The terms "elastic," "elasticized," "elasticity," and "elastomeric" and derivatives thereof mean that property of a material or composite by virtue of which it tends to recover its original size and shape after removal of a force causing a deformation. Suitably, an elastic material or composite can be elongated by at least 50 percent of its relaxed length and will recover, upon release of the applied force, at least 40 percent of its elongation.
 The term "extensible" refers to a material or composite which is capable of extension or deformation without breaking, but does not substantially recover its original size and shape after removal of a force causing the extension or deformation (i.e., less than 40 percent recovery). Suitably, an extensible material or composite can be elongated by at least 50 percent of its relaxed length.
 The term "fiber" refers to a continuous or discontinuous member having a high ratio of length to diameter or width. Thus, a fiber may be a filament, a thread, a strand, or any other member or combination of these members.
 The term "health/medical absorbent articles" includes a variety of professional and consumer health-care products including, but not limited to, products for applying hot or cold therapy, medical absorbent garments, bed pads, and the like.
 The term "hydrophilic" describes materials which are wetted by aqueous liquids in contact with the materials. The degree of wetting of the materials can, in turn, be described in terms of the contact angles and the surface tensions of the liquids and materials involved. Equipment and techniques suitable for measuring the wetability of particular fiber materials or blends of fiber materials can be provided by a Calm SFA-222 Surface Force Analyzer System, or a substantially equivalent system. When measured with this system, materials having contact angles less than 90 degrees are designated "wettable" or hydrophilic, and fibers having contact angles greater than 90 degrees are designated "nonwettable" or "hydrophobic".
 The term "insult surface" describes the body-facing surface that will make first contact with a fluid insult.
 The term "meltblown fibers" refers to fibers formed by extruding a molten thermoplastic material through a plurality of fine, usually circular, die capillaries as molten threads, fibers or filaments into a high velocity, usually heated, gas (e.g., air) stream which attenuates the filaments of molten thermoplastic material to reduce their diameter. Exemplary meltblown processes are described in various patents and publications, including NRL Report 4364, "Manufacture of Super-Fine Organic Fibers" by V. A. Wendt, E. L. Boone and C. D. Fluharty; NRL Report 5265, "An Improved Device For the Formation of Super-Fine Thermoplastic Fibers" by K. D. Lawrence, R. T. Lukas and J. A. Young; and U.S. Pat. No. 3,849,241 to Butin et al. and U.S. Pat. No. 5,350,624 to Georger et al., each of which is incorporated herein by reference.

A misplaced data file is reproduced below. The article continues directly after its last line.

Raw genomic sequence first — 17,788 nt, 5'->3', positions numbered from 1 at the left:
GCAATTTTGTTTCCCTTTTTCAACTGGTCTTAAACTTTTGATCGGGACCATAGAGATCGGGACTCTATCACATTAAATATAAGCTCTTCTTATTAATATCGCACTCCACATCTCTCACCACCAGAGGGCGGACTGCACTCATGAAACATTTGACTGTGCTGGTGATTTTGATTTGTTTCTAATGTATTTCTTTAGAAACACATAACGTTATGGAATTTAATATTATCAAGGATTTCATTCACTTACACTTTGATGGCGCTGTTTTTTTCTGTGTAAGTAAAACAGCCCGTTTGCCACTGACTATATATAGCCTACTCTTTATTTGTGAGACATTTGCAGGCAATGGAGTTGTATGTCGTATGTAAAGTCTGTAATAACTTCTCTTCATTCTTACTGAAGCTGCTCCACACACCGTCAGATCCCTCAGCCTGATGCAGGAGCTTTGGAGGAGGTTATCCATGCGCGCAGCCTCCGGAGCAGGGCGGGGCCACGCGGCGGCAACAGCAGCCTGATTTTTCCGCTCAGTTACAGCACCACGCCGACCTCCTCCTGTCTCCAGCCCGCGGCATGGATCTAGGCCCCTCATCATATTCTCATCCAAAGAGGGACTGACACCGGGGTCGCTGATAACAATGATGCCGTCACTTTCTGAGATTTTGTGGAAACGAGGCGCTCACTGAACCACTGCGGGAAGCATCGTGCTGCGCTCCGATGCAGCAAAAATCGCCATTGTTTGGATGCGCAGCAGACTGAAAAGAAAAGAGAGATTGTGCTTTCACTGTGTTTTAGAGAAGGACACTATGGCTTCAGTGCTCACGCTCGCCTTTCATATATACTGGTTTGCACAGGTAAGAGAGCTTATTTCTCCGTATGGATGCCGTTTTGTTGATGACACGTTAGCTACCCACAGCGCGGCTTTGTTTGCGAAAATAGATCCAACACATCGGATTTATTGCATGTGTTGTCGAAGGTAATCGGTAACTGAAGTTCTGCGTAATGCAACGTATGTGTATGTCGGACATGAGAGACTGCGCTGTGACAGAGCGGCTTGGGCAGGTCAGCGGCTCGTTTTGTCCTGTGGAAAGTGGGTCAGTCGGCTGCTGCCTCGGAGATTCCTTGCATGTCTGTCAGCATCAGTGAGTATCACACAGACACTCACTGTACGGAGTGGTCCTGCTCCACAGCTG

The terms "nonwoven" and "nonwoven web" refer to materials and webs of material having a structure of individual fibers or filaments which are interlaid, but not in an identifiable manner as in a knitted fabric. The terms "fiber" and "filament" are used herein interchangeably. Nonwoven fabrics or webs have been formed from many processes such as, for example, meltblown processes, spunbond processes, air laying processes, wet laying processes and bonded-carded-web processes.
 In the context of the present invention, the term "personal care absorbent articles" includes, but is not limited to, absorbent articles such as diapers, diaper pants, training pants, absorbent underpants, child care pants, and other disposable garments; feminine care products including menstrual pads, menstrual pants, panty liners, panty shields, interlabials; adult-care products including, pads such as breast pads, incontinence products, and urinary shields.
 The term "pledget" in the context of the present invention refers to a portion cut from the web of stimulation composite 110 during a conversion process (either in-line or off-line the absorbent article production line).
 The terms "spunbond" and "spunbonded fiber" refer to fibers which are formed by extruding filaments of molten thermoplastic material from a plurality of fine, usually circular, capillaries of a spinneret, and then rapidly reducing the diameter of the extruded filaments.
 The term "target zone" is a pledget region to which a liquid insult is directed.
 The term "% by weight," "weight %," "wt %" or derivative thereof, when used herein, is to be interpreted as based on the dry weight, unless otherwise specified.
 The above mentioned terms may be defined with additional language in the remaining portions of the specification.
 In the present invention, the unique structure of the stimulation composite provides user stimulation after at least one insult. This is done by partially bonding the stimulation material to fibers of adhesive through a meltblown application to reduce or prevent loss of the stimulation material from the stimulation composite as it is converted into pledgets and as it is used by consumers. In addition, because the insult target zone can be determined, it is possible to place the stimulation material into the most desirable areas of the pledget. In some cases, it may be desirable to have stimulation material uniformly cover entire pledget surface closest to the body-facing surface, by covering the area outside the target zone. However, in most cases, it is desirable to have the stimulation material partially cover the pledget area closest to the body-facing surface.